In general, if you have hepatitis C you will feel better if you:
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Symptoms Of Hepatitis C
Hepatitis C often does not have any noticeable symptoms until the liver has been significantly damaged.
This means many people have the infection without realising it.
When symptoms do occur, they can be mistaken for another condition.
Symptoms can include:
- stomach ache
- feeling and being sick
The only way to know for certain if these symptoms are caused by hepatitis C is to get tested.
Baby Boomers Are Especially Vulnerable
“The hepatitis C virus didn’t have a name or a screening test until in 1989,” Reau says. “That means people born between 1945 and 1965, the group referred to as ‘baby boomers,’ are at highest risk of infection. They grew up before health care facilities started taking standard precautions, like not sharing vials of medicine among patients and requiring staff to wear gloves.”
The CDC reports that baby boomers are five times more likely to have Hepatitis C than other adults, accounting for 75% of those living with the disease.
These are some other reasons you may be at risk:
- You have engaged in high-risk behaviors like IV drug use or unprotected sex
- Your biological mother has/had hepatitis C
- You received blood transfusions, an organ transplant or dialysis before 1989
- You were or are currently incarcerated
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How Does Hepatitis C Progress
When someone is first infected with hepatitis C, most likely they have no symptoms and are unaware. Occasionally people experience fatigue, loss of appetite, weakness or sometimes having a yellow color in their skin or eyes. Although having any symptoms at all is rare, if they do occur, they usually go away within a few weeks.
Around 15-25% of people who are infected will spontaneously fight off the virus on their own and they will not have a chronic hepatitis C infection and no long term damage occurs.
But around 75-85% of people will develop chronic infection. Most of the time, people with chronic hepatitis C have no symptoms at the time of infection and no symptoms for years or even decades of chronic infection. The virus will be with them until they are successfully treated with hepatitis C medications.
Around 10-20% of people with chronic infection will slowly have gradual damage in the liver over years and will eventually develop cirrhosis . This can take 20 years or more from the time of the initial infection.
Cirrhosis is the replacement of liver cells with permanent scar tissue. Cirrhosis can lead to problems such as bleeding from veins in the esophagus, fluid buildup in the belly, and damaged brain function.Approximately 15% of people with cirrhosis will develop liver cancer during their lifetime. Drinking excessively can double the chance of liver cancer in people infected with HCV.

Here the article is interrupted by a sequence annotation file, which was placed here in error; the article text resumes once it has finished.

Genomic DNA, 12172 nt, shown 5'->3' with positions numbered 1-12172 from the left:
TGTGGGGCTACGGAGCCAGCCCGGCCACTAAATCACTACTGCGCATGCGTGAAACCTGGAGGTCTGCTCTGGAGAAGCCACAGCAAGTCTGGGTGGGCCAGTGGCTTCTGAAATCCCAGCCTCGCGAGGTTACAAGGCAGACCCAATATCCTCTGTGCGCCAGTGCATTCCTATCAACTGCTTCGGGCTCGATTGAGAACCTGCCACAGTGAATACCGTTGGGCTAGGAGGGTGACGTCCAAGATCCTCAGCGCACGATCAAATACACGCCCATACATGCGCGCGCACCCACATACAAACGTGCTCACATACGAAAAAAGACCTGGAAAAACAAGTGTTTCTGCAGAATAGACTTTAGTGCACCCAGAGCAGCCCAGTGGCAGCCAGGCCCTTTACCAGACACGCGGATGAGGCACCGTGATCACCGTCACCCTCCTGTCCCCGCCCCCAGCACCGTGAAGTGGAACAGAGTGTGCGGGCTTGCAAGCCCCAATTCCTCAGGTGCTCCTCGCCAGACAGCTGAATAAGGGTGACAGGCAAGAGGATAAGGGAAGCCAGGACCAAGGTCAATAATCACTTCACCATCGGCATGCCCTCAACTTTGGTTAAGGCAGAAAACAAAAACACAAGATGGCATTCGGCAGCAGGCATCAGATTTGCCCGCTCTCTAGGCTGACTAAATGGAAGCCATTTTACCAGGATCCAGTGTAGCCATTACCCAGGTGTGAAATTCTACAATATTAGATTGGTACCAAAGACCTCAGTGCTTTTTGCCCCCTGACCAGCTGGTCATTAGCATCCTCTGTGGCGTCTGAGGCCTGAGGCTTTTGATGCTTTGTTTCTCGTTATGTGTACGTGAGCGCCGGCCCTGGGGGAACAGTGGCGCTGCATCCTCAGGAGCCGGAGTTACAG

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But Even If You’ve Been Cured It Can Have Lifelong Health Implications
“Hepatitis C is a lot more than just a liver disease,” Reau says. “It has been associated with many medical conditions, such as an increased risk of developing diabetes, kidney disease and cancer.”
While curing hepatitis C significantly reduces the risk of serious complications, like liver failure, liver cancer and the need for transplantation, it doesn’t completely eliminate the health risks associated with the disease.
“Hep C is linked to scarring of the liver or cirrhosis and the more scar tissue that develops, the greater the likelihood of complications,” Reau says. “If there is a lot of scarring, you will need lifelong monitoring.”
Reau also recommends leading a healthy lifestyle to help prevent re-infection and further liver damage: Limit alcohol consumption, control your weight, avoid high-risk activities and manage diabetes if you have it.
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Sometimes The Infection Goes Away On Its Own
Acute hepatitis is C is a short-term illness that occurs within the first six months after being exposed to the virus. Like the human papillomavirus , early acute hepatitis C can clear on its own without treatment this happens about 25% of the time.
However, it’s more likely that the virus will remain in your body longer than six months, at which point it’s considered to be chronic hepatitis C infection.
“Being younger or a woman tends to be a factor in whether the virus clears on its own, and genetics may play a role,” Reau says. “But we can’t determine with certainty which people are certain to clear the infection and which aren’t.”
How Is Hepatitis C Transmitted
Because HCV is primarily spread through contact with infected blood, people who inject drugs are at increased risk for HCV infection. HCV can also be transmitted from an infected mother to child at the time of birth, from unregulated tattoos or body piercings, and from sharing personal items that may be contaminated with infected blood, even in amounts too small to see. Much less often, HCV transmission occurs through sexual contact with an HCV-infected partner, especially among people with multiple sex partners and men who have sex with men. Currently in the United States, health care related transmission of HCV is rare, but people can become infected from accidental needle sticks and from breaches in infection control practices in health care facilities.
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What Are The Symptoms
Most people have no symptoms when they are first infected with the hepatitis C virus. If you do develop symptoms, they may include:
- Feeling very tired.
- Sore muscles.
- Dark urine.
- Yellowish eyes and skin . Jaundice usually appears only after other symptoms have started to go away.
Most people go on to develop chronic hepatitis C but still don’t have symptoms. This makes it common for people to have hepatitis C for 15 years or longer before it is diagnosed.